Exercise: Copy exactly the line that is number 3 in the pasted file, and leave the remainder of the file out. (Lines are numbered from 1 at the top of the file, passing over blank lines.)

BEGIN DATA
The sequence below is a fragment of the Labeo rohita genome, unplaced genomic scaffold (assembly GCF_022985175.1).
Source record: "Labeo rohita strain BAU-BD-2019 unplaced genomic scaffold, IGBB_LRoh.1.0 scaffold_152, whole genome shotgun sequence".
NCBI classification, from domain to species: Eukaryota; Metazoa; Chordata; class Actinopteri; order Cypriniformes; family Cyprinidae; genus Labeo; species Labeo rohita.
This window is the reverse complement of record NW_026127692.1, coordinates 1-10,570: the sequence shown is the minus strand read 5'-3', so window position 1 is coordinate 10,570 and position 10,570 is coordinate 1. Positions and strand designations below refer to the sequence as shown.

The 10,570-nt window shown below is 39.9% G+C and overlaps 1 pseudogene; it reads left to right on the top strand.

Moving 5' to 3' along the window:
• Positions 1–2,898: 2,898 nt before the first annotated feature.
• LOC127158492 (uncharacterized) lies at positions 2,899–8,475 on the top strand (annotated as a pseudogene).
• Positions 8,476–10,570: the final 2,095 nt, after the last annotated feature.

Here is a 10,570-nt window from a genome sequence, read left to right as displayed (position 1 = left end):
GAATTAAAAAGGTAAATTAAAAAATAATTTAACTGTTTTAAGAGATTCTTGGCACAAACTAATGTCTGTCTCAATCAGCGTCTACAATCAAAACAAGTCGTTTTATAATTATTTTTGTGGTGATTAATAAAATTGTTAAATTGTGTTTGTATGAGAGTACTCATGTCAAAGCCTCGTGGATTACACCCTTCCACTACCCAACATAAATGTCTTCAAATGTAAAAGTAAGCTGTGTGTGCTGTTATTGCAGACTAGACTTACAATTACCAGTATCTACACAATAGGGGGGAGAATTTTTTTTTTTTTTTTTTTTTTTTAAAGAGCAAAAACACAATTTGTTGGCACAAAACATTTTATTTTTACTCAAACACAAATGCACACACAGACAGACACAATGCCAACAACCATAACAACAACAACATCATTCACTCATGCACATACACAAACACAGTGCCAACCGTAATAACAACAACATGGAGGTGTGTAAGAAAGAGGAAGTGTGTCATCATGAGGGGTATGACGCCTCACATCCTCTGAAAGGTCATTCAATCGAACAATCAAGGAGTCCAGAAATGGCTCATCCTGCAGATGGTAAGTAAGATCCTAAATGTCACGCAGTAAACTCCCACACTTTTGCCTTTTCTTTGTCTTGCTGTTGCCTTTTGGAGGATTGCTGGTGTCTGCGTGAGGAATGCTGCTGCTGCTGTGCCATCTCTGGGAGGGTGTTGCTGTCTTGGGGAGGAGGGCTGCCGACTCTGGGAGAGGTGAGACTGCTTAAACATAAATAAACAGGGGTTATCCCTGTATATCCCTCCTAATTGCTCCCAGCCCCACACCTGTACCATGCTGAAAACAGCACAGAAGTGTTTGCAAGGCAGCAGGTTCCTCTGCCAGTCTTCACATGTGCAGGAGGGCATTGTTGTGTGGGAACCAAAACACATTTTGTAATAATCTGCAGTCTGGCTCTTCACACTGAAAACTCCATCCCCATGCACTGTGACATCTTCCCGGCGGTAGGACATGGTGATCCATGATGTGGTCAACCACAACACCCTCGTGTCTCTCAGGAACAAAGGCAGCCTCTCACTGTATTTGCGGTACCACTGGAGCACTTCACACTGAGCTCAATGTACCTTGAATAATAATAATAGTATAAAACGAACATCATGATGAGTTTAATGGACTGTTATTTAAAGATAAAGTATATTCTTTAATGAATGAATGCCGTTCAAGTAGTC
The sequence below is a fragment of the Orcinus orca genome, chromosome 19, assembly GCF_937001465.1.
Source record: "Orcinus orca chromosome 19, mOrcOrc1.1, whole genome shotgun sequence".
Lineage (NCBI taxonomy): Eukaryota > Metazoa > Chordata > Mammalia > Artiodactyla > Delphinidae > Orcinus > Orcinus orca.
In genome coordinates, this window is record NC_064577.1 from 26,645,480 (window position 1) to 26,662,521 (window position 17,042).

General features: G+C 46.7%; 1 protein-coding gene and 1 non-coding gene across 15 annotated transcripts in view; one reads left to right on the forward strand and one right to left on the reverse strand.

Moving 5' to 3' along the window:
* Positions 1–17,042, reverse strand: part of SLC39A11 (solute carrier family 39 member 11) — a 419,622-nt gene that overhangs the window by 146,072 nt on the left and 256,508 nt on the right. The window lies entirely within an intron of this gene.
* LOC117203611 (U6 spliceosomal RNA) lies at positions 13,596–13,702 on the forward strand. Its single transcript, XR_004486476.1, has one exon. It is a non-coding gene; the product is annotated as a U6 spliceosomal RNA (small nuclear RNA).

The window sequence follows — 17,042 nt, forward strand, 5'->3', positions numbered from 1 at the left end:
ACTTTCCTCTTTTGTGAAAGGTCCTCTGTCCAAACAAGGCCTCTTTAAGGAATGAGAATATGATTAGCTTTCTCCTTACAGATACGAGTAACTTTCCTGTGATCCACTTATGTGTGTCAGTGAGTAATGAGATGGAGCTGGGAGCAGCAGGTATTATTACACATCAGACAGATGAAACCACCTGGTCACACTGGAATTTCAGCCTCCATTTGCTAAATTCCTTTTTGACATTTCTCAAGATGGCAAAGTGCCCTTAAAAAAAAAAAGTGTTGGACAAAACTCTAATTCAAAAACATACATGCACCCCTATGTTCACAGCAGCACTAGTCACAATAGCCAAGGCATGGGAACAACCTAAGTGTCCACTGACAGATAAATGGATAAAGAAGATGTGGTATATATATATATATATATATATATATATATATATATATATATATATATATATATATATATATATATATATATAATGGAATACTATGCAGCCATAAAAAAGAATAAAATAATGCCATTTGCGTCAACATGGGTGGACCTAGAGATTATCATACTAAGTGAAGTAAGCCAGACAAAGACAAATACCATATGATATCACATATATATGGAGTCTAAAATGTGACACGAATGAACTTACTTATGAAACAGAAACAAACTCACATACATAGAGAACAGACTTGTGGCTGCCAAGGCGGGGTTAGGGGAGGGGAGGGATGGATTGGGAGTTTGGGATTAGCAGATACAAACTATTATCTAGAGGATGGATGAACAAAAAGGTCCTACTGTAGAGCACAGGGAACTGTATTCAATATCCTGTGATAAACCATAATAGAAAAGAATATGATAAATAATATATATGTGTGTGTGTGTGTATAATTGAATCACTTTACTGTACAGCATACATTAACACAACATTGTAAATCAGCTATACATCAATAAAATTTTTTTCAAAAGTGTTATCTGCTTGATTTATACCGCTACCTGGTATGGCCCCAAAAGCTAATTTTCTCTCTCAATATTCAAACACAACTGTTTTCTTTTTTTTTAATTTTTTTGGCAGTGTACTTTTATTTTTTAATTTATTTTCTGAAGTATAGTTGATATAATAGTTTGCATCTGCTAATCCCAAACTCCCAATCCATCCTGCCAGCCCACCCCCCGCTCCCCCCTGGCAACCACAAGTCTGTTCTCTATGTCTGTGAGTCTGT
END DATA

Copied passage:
NCBI classification, from domain to species: Eukaryota; Metazoa; Chordata; class Actinopteri; order Cypriniformes; family Cyprinidae; genus Labeo; species Labeo rohita.